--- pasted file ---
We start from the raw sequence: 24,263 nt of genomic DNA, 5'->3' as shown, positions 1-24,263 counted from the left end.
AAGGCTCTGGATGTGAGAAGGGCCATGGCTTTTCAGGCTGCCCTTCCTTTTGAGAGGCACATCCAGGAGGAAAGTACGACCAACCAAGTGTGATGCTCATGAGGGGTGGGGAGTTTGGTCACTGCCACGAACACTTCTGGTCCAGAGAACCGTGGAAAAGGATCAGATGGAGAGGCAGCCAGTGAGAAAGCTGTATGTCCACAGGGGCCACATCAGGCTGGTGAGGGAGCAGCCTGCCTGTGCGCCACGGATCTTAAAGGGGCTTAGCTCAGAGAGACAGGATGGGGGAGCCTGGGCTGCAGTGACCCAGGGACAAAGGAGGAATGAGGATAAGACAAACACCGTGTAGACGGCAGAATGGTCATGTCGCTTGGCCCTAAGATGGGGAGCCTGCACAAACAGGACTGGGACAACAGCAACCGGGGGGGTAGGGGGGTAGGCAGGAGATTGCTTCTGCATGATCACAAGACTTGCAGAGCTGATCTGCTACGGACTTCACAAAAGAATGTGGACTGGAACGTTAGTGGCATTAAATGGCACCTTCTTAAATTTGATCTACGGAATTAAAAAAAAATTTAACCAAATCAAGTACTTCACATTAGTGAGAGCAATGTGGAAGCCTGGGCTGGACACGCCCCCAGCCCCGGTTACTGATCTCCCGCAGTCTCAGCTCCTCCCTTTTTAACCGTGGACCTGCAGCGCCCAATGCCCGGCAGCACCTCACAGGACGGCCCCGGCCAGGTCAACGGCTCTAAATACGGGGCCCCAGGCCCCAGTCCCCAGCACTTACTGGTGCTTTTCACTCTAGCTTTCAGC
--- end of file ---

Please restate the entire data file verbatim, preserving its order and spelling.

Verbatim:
We start from the raw sequence: 24,263 nt of genomic DNA, 5'->3' as shown, positions 1-24,263 counted from the left end.
AAGGCTCTGGATGTGAGAAGGGCCATGGCTTTTCAGGCTGCCCTTCCTTTTGAGAGGCACATCCAGGAGGAAAGTACGACCAACCAAGTGTGATGCTCATGAGGGGTGGGGAGTTTGGTCACTGCCACGAACACTTCTGGTCCAGAGAACCGTGGAAAAGGATCAGATGGAGAGGCAGCCAGTGAGAAAGCTGTATGTCCACAGGGGCCACATCAGGCTGGTGAGGGAGCAGCCTGCCTGTGCGCCACGGATCTTAAAGGGGCTTAGCTCAGAGAGACAGGATGGGGGAGCCTGGGCTGCAGTGACCCAGGGACAAAGGAGGAATGAGGATAAGACAAACACCGTGTAGACGGCAGAATGGTCATGTCGCTTGGCCCTAAGATGGGGAGCCTGCACAAACAGGACTGGGACAACAGCAACCGGGGGGGTAGGGGGGTAGGCAGGAGATTGCTTCTGCATGATCACAAGACTTGCAGAGCTGATCTGCTACGGACTTCACAAAAGAATGTGGACTGGAACGTTAGTGGCATTAAATGGCACCTTCTTAAATTTGATCTACGGAATTAAAAAAAAATTTAACCAAATCAAGTACTTCACATTAGTGAGAGCAATGTGGAAGCCTGGGCTGGACACGCCCCCAGCCCCGGTTACTGATCTCCCGCAGTCTCAGCTCCTCCCTTTTTAACCGTGGACCTGCAGCGCCCAATGCCCGGCAGCACCTCACAGGACGGCCCCGGCCAGGTCAACGGCTCTAAATACGGGGCCCCAGGCCCCAGTCCCCAGCACTTACTGGTGCTTTTCACTCTAGCTTTCAGC